At 9:00 AM, March 20, 2006 , Blogger mrsleep said...

SF, is expensive, but I have found that relatively inexpensive lodging, and food can be found. However, you are correct, you can get soaked. I like to measure cities by their "walkability". When my wife and I go to the City, we typically stay near Union Square, and like to walk from there all the way down to Fishermans Wharf and back. We walk the hills to the Wharf, then back through "little Italy", or the North Beach area. A number of bakeries, and coffee shops here that are inexpensive to eat at. Also an Irish Pub, next to Club Fugazi, home of Beach Blanket Babylon has good food, and inexpensive. Beach Blanket Babylon is a must see for everyone.

The Embarcadero is a beautiful place to walk too.

At 9:22 AM, March 20, 2006 , Blogger Intellectual Insurgent said...

Mr. Sleep -

You walk from Union Square to the wharf and back? You must be in great shape. :-) We stayed near Union Square and took the cable car to the wharf.

At 9:42 AM, March 20, 2006 , Blogger mrsleep said...

Take the cable car, if you have to see lot's of spots. The walk is not that bad. The views are great, and you get to go through lot's of small neighborhoods. You pass dozens of small little restaurants that you promise yourself, you'll go to someday, but you never do. The tough part of the walk is the 10 blocks when your legs are fresh, after that, it's slightly rolling hills, or mostly downhill after that.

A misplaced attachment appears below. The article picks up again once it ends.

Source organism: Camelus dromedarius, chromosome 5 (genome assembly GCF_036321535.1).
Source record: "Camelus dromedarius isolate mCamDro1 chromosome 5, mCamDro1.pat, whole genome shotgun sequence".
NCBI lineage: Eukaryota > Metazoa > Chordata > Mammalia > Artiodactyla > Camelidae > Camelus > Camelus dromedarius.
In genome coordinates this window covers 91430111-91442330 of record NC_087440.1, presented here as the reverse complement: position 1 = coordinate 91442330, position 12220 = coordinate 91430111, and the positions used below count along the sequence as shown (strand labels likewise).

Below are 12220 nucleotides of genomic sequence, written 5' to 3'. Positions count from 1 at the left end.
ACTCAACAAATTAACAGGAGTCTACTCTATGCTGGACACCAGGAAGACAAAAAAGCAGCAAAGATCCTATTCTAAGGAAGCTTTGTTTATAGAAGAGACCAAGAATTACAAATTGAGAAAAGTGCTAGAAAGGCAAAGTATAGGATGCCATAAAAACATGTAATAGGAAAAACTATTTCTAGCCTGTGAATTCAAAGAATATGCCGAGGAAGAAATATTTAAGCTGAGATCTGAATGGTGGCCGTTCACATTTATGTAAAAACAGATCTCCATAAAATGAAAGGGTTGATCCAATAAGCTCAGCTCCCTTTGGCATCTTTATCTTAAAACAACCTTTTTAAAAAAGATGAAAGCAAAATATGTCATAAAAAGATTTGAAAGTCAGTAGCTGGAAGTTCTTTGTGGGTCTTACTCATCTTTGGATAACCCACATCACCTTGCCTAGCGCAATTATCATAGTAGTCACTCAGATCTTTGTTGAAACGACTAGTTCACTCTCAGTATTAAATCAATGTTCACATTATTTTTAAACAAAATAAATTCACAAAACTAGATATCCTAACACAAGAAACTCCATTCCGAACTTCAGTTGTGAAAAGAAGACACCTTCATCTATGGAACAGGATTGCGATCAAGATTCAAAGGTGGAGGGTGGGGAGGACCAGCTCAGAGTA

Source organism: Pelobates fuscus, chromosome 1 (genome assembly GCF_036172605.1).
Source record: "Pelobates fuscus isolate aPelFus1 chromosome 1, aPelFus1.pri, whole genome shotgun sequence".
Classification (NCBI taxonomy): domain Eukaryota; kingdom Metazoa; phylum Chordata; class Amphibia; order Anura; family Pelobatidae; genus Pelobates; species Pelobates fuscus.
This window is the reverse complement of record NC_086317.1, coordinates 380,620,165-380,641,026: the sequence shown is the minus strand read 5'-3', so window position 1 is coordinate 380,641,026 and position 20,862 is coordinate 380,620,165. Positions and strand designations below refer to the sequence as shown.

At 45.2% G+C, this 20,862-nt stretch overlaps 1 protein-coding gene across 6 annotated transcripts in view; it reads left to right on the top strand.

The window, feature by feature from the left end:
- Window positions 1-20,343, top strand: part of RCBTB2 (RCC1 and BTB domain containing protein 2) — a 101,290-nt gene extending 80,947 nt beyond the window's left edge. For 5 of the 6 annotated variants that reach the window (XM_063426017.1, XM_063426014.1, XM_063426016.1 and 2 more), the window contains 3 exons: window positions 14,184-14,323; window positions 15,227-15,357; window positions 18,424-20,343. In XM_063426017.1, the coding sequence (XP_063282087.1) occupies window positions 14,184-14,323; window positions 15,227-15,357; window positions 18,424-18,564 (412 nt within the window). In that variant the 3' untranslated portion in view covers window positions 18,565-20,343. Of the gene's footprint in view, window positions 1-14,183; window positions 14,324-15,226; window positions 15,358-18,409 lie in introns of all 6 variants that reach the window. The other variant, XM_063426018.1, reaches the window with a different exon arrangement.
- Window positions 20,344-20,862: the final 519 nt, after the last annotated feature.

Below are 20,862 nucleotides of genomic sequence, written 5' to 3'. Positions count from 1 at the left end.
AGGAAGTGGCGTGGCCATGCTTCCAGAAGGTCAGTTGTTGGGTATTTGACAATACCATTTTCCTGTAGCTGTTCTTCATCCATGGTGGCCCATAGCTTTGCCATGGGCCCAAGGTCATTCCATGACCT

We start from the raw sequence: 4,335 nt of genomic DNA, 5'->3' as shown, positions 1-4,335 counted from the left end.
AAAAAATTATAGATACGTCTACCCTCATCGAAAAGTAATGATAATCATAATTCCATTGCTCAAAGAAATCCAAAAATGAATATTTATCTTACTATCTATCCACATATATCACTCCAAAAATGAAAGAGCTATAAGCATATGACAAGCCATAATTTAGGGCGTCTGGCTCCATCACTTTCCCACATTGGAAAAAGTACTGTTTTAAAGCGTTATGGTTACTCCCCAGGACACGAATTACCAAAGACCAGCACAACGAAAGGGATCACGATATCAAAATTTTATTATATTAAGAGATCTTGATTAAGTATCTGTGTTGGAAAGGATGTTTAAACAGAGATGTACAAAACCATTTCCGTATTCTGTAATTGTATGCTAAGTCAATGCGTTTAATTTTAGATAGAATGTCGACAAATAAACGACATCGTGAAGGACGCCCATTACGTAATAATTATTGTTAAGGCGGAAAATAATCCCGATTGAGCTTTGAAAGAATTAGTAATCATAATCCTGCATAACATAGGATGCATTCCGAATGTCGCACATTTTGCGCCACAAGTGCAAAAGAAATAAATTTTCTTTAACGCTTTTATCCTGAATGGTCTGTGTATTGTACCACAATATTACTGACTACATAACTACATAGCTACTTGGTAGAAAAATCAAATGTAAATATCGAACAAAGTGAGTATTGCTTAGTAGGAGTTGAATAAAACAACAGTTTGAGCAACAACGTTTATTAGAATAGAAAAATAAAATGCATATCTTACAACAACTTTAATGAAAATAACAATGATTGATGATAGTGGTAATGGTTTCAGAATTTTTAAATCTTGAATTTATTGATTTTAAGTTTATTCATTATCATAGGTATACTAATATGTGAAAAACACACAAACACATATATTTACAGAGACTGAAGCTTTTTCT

Another restaurant to try is Zarzuela's, a Spanish Tapa place on Hyde, I believe. This is one that I have been to a couple of times.

At 11:13 AM, March 20, 2006 , Blogger bombsoverbaghdad said...

I like SF. It's kind of a mix between NYC and Los Angeles. I enjoy the brisk wind and the beautiful bay, which seems to present everywhere you turn. Everytime I'm in SF, I go down to the wharf and scarf down a sourdough bowl of clam chowder and crabs!!!!

SF is an amazingly liberal city. The newspapers don't even feign objectivity. It's also extremely gay--not that I have a problem with it. It's just not my cup of tea.

At 2:28 PM, March 20, 2006 , Blogger Boris Yeltsin said...

This is great. I love it when you write about places you've gone to. I can't travel due to a lack of "fundage," so reading about your travels, I can vicariously go where you do.

Some day, I'll do a photo essay of where I live. We have an amazing array of beautifully-kept Victorian homes, due to the presence of Marathon Oil Company and the gas boom in the late 1800s that allowed a major oil company to begin here.

Where I'm from is 2 extremes: very rich, and very poor. It doesn't take a genious to connect the dots on which camp I'm from!

At 6:06 PM, March 20, 2006 , Blogger Mahndisa S. Rigmaiden said...

03 20 06

Nice pics. Apparently, you went to all the nice parts of the city.

At 7:14 PM, March 20, 2006 , Blogger Chris said...

Cool writeup!

I've been to Nebraska. And South Dakota, too! Top that! :-) How long did you stay in SF? What was the weather like? Were the people nice? Did you eat anything odd?

At 11:12 AM, March 21, 2006 , Blogger mrsleep said...

Ok Dina, I'll have to post a few pictures from the Sleepmeisters travels over the last year.

At 1:20 PM, March 21, 2006 , Blogger Stalin the Shark said...